An effective CPRS therefore has significant short to medium term disinvestment implications.

Protecting the industries and consumers from these impacts with a modified cap-and-trade mechanism appears counterproductive, since these are principal sources of carbon dioxide, the limiting of which is the initiative’s whole justification. Without these industries and consumers within its scope the CPRS is simply administrative overhead and its market interventions economically inefficient and substantially futile.  The proposed exemption of agriculture is a case in point.

The proposed CPRS is a long way from the economists’ ideal.  With exemptions for special interest groups and trade exposed industry it is little more than a shadow of the initial concept.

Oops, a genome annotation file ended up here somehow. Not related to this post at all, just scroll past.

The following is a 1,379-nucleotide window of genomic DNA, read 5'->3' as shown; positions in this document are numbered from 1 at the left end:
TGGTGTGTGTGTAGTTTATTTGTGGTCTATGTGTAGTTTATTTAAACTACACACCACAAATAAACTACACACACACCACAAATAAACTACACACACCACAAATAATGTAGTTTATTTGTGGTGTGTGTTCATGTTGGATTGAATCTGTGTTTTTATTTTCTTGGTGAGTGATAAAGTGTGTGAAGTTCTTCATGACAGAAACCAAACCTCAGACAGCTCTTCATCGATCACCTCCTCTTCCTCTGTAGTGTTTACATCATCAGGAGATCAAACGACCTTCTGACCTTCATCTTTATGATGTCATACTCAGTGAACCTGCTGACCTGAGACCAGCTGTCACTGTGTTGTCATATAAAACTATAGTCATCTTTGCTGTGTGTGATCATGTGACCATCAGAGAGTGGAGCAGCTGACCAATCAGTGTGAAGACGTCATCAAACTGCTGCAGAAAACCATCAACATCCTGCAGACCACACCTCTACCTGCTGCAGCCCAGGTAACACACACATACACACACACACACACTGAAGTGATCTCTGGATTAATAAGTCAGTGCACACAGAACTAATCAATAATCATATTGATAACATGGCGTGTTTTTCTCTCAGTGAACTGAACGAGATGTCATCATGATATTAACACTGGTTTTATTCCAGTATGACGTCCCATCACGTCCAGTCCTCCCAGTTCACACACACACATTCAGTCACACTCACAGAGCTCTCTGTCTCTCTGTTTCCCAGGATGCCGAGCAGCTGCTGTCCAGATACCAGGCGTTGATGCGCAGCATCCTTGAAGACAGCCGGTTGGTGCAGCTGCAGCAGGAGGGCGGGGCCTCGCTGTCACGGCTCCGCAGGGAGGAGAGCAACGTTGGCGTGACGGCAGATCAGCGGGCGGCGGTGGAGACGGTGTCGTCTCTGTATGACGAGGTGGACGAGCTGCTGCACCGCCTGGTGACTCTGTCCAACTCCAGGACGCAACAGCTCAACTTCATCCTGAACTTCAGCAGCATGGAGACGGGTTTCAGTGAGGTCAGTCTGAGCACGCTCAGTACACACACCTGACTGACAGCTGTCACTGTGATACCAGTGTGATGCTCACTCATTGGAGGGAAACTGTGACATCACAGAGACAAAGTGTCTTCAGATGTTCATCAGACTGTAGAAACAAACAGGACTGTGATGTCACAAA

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Travel

Darwin after Europe

 

 

On our return from Europe we spent a few days in Darwin and its surrounds.  We had a strong sense of re-engagement with Australia and found ourselves saying things like: 'isn't this nice'.

We were also able to catch up with some of our extended family. 

Julia's sister Anneke was there, working on the forthcoming Darwin Festival.  Wendy's cousin Gary and his partner Son live on an off-grid property, collecting their own water and solar electricity, about 120 km out of town. 

We went to the Mindl markets with Anneke and her friend Chris; and drove out to see Gary, in our hire-car, who showed us around Dundee Beach in his more robust vehicle. Son demonstrated her excellent cooking skills.

 

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Fiction, Recollections & News

A cockatoo named Einstein